*Definition 1. *Suppose that is a locally Lipschitz continuous function. is said to be semismooth at if is directionally differentiable at and for any is said to be -order () semismooth at if is semismooth at and
In particular, is called strongly semismooth at if is -order semismooth at . A function is said to be a (strong) semismooth function if it is (strong) semismooth everywhere on .

Now, let us consider the composite nonsmooth function: where is nonsmooth but of special structure and is continuously differentiable. It should be noted that neither nor is easy to compute even if , , and are available. To circumvent the difficulty in computing , Potra et al. [27] introduced the concept of generalized Jacobian: Furthermore, in order to weaken the nonsingularity assumption on the generalized Jacobians, D. Sun and J. Sun also introduced in [22] the following concepts of relative generalized Jacobians.

*Definition 2. *Let be a subset of . The -relative generalized Jacobians and of at are defined by

Lemma 3 presents the properties of the relative generalized Jacobians which has been proved in [22]. We omit the proof here.

Lemma 3. *Let be Lipschitz continuous near . Then*(i)* and are compact subsets of and , respectively.*(ii)* and are upper semicontinuous at .*

#### 3. The Generalized Inexact Newton Method

Let be continuously differentiable and let . In what follows, we suppose that are the eigenvalues of the matrix with and write Let us define Recall that the function is defined by (3) and this means that is a composite nonsmooth function. Then the concept of generalized Jacobian can be applied to and we get see [22, Proposition 5.1]. Hence, according to this, the generalized Newton method for solving the IEP can be described as follows; see [22].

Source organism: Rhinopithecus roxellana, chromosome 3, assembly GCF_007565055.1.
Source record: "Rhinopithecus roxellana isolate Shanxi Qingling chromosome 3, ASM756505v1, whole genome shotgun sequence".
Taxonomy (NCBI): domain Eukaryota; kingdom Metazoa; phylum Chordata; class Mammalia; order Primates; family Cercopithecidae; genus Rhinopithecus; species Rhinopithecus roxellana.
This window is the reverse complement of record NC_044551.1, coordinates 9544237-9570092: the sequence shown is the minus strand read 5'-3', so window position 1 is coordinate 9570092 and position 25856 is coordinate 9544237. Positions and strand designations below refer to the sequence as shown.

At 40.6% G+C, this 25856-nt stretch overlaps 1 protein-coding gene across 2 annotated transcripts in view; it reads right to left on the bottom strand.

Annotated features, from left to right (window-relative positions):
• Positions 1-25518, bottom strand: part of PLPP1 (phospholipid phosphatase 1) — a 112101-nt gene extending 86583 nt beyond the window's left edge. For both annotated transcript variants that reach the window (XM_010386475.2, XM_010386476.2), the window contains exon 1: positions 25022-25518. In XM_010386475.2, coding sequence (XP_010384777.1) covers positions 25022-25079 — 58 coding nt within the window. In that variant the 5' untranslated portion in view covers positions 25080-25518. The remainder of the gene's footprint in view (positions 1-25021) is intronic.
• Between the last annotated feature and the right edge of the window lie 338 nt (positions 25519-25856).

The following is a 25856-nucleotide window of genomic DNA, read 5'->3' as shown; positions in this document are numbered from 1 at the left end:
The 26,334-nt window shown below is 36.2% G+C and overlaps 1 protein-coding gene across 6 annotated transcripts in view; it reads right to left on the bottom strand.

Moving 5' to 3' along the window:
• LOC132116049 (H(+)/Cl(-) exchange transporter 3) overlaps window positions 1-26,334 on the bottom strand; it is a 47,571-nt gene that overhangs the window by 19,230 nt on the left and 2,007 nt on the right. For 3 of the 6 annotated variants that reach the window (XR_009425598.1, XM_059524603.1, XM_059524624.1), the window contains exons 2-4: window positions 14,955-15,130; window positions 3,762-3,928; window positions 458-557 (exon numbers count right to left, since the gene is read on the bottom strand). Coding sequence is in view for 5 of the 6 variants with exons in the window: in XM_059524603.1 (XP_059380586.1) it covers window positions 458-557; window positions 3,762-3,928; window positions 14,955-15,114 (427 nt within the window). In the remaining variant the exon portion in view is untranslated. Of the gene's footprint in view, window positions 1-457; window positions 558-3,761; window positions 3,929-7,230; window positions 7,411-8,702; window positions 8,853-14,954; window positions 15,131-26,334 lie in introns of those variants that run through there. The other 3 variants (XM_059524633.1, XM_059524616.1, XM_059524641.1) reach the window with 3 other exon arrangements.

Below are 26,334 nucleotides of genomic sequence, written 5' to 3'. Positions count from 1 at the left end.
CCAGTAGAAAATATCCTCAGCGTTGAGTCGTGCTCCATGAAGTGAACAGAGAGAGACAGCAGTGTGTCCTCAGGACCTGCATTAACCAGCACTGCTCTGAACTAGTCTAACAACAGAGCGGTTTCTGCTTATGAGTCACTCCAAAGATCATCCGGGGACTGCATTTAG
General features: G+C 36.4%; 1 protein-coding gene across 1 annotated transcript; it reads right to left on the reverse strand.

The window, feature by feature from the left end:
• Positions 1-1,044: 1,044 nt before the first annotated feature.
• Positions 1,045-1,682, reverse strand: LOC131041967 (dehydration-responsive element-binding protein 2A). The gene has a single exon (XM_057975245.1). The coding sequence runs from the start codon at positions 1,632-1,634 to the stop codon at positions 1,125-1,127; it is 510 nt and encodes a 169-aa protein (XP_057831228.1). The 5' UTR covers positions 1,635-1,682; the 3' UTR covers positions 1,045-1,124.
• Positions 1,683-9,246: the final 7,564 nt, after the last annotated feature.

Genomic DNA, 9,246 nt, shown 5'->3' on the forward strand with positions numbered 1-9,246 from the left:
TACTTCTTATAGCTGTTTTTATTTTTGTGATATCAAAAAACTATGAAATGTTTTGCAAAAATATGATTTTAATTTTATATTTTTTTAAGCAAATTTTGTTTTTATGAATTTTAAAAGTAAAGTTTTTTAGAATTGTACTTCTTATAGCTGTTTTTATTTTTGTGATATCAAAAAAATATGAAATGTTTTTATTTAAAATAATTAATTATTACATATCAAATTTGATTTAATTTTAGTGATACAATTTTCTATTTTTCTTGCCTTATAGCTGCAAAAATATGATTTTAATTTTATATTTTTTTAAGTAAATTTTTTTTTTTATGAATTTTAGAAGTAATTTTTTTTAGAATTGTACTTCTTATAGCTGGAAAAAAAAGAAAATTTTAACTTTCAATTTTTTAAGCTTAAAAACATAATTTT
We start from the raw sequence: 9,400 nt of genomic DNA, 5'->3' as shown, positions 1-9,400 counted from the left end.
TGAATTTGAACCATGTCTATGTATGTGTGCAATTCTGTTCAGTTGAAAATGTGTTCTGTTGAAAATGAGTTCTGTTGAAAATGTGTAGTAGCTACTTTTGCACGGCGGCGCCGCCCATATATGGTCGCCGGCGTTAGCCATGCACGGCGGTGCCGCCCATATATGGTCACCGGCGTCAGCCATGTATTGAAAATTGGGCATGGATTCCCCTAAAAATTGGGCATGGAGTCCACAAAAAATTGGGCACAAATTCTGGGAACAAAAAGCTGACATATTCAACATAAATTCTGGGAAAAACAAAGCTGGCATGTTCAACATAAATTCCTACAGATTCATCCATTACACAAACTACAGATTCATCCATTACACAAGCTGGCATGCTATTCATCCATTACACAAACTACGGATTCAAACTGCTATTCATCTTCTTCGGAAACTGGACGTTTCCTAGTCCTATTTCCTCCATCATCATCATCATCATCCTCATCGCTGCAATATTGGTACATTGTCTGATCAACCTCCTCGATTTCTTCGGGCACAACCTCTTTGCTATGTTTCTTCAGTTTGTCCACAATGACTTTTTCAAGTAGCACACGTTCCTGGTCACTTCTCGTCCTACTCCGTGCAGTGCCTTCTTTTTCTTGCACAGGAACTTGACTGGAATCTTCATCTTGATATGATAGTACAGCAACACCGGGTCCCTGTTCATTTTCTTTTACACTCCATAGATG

*Algorithm 4 (the generalized Newton method). *(1) For until convergence, do the following.(a)Compute a .(b)Form according to (13).(c)Solve from the equation

The generalized Newton method converges quadratically; see for instance [22, Theorem 5.3]. In deriving the quadratic convergence of this method, it was assumed that system (14) is solved exactly. Usually, one solves these systems by iterative methods, in particular in the case when is large. However iterative methods may bring an oversolving problem in the sense that the last few iterations before convergence are usually insignificant as far as the convergence of the outer iteration is concerned. This oversolving of the inner iterations will cause a waste of time and does not improve the efficiency of the whole method. The generalized inexact Newton method is derived precisely to avoid the oversolving problem in the inner iterations. Instead of solving (14) exactly, one solves it iteratively until a reasonable tolerance is reached. The tolerance is chosen carefully such that it is small enough to guarantee the convergence of the outer iteration, but large enough to reduce the oversolving problem of the inner iterations. We find that the tolerance has to be of in order to have a convergence rate of for the outer iteration. We now give the generalized inexact Newton method for solving the IEP. We will prove in Section 4 that the convergence rate of the method is equal to .

*Algorithm 5 (the generalized inexact Newton method). *(1) For until convergence, do the following. (a) Compute a . (b) Form according to (13). (c) Solve inexactly from the equation
until the residual satisfies

#### 4. Convergence Analysis